Our friend Renier returns with annotations of a recent game. You can see the game here or you can download it with this link.

David Navara – Robert Ris

European Club Cup 14.11.2019

Renier Castellanos

Trust, but verify A common tradition in chess is to copy our colleagues whenever they play a new idea in certain opening. In the recent Chess.com FIDE Grand Swiss we witnessed a funny situation when Alexei Shirov, playing next to Sergey Karjakin decided to follow Karjakin’s novelty in a well-known position of the Sicilian Four Knights. A peculiar situation but not new to me. Few years back I was playing in the Ortisei (Italy) Open when a something similar happened. Nisipeanu played a new (strong idea) in a popular variation and the opponent of a friend of mine started following the Grandmaster’s moves. They were playing very far from the top board but it turns out that there were large screens with the top games in the playing hall. She got up and asked the arbiter to do something about it but it was too late. Something to think about. Back to our main game, the real story behind this comedy is that Karjakin had totally forgotten his game against Yu Yangyi from played in Baku in 2015 and played the wrong move order leading to a lost position. Karjakin managed to get away and win any anyway but Shirov was held to a draw, both were lucky as they could have been severely punished. One would think that this tragicomic incident ends here but it gets better. In the recently finished European Club Ch. David Navara also played Karjakin’s novelty, was he unaware? One thing is certain, his opponent Robert Ris a strong IM and respected theoretician was well informed and ready to serve justice in this line.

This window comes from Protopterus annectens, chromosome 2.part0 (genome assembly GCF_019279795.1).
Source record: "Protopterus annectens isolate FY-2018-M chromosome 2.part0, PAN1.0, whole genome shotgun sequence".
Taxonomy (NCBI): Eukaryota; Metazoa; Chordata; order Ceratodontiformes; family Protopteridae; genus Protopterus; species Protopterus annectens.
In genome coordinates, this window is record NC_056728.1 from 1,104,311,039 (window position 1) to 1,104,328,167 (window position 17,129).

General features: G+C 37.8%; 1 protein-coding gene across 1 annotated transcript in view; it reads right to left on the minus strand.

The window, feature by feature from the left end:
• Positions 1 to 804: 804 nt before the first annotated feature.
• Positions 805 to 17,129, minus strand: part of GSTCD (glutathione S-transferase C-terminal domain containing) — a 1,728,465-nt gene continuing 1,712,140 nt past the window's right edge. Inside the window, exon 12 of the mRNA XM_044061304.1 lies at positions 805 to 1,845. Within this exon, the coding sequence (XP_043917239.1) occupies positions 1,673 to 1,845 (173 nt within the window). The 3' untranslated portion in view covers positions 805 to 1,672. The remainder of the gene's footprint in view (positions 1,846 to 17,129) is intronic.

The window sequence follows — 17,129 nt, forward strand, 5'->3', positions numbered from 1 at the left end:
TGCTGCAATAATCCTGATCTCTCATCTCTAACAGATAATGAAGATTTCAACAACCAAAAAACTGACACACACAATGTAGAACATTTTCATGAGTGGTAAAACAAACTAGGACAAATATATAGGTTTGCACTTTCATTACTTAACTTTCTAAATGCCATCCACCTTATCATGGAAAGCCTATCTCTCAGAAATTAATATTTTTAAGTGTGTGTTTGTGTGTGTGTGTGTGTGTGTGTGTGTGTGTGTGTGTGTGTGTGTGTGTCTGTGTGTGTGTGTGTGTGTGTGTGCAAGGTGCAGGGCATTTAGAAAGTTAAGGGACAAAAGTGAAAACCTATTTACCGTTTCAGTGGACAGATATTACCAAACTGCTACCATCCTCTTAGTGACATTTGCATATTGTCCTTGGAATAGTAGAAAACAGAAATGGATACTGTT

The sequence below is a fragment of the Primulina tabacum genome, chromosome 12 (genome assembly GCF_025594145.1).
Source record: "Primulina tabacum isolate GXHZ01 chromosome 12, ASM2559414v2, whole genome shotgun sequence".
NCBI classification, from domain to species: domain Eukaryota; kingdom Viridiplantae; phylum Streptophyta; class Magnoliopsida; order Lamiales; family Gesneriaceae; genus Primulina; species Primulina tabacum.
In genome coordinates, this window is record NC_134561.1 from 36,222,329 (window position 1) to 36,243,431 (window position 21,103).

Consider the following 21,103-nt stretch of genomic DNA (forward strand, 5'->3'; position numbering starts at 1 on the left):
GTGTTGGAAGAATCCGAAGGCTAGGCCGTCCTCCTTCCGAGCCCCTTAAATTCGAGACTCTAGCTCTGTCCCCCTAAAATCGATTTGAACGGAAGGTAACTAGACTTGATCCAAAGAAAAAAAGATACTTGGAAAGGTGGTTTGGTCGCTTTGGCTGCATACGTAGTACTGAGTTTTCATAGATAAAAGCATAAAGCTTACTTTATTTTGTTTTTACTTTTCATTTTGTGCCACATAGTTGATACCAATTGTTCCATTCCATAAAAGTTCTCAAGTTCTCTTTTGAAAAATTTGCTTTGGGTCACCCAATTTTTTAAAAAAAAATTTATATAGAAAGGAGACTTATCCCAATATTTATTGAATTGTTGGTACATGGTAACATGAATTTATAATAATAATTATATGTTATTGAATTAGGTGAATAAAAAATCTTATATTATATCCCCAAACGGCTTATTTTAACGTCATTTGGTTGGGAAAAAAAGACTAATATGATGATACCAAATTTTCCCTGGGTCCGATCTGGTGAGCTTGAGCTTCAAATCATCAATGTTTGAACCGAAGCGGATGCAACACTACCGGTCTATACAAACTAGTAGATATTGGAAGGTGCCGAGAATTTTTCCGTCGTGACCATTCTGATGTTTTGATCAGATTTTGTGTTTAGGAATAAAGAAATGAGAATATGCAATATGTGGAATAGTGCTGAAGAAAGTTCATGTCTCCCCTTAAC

1.e4 c5 2.Nf3 e6 3.d4 cxd4 4.Nxd4 Nf6 5.Nc3 Nc6 6.Nxc6 6.Ndb5 is also a move here and black has now the option of playing 6…d6 inviting the Sveshnikov or the more fashionable line: 6…Bc5!? 7.Bf4 0–0 8.Bc7 Qe7 9.Bd6 Bxd6 10.Qxd6 Qd8 surprisingly this is back in tournament practice with not bad results for black at all.

6…bxc6 7.e5 Nd5 8.Ne4 Qc7 9.f4 Qb6 10.c4 Bb4+ 11.Ke2 f5 12.exf6 Nxf6 13.Be3 Qd8 14.Nd6+ Bxd6 15.Qxd6 Bb7 So far we have been following a rather forced line of the Four Knights

16.g4 16.Rd1 Is right and it’s what John Shaw recommends in the book Playing 1.e4 Sicilian Mainlines 16…Rc8 17.g4 c5 18.Rg1 Rf8 19.f5 (19.g5 also looks promising and it’s Shaw’s mainline.) 19…Qb6 20.fxe6 dxe6 21.g5 Nd5 22.Qxb6 Nxb6 23.Ke1 Nd7 24.Be2 Ke7 25.Rd3 Be4 26.Ra3 Rc7 27.Kd2 e5 28.Rf1 Rb8 29.Kc3 Rb6 30.Rd1 Rbc6 31.Bg4 Nb6 32.Ra5 g6 33.b3 Bf5 34.Be2 Nd7 35.a3 Be6 36.h4 Bf7 37.Bf3 Rb6 38.Rxd7+ Kxd7 39.Bxc5 e4 40.Bg4+ 1–0 Karjakin – Yu Yangui, Baku 2015

16…c5! Simple, logical, and strong. Black takes over the initiative

17.Rg1 Ne4 18.Qd3 An improvement over Karjakin’s and Shirov’s 18.Qe5 However, statistically white has better chances with 18.Qe5

18.Qe5 Qh4? (18…0–0! and it’s just game over, the white king will not survive long in the centre. For instance 19.Bg2 d6 20.Qxe6+ Kh8 and black will play either Rf6 or Qb6 followed by Rae8 with winning positions in both cases.) 19.Bg2 Qxg4+ And now the two games diverged.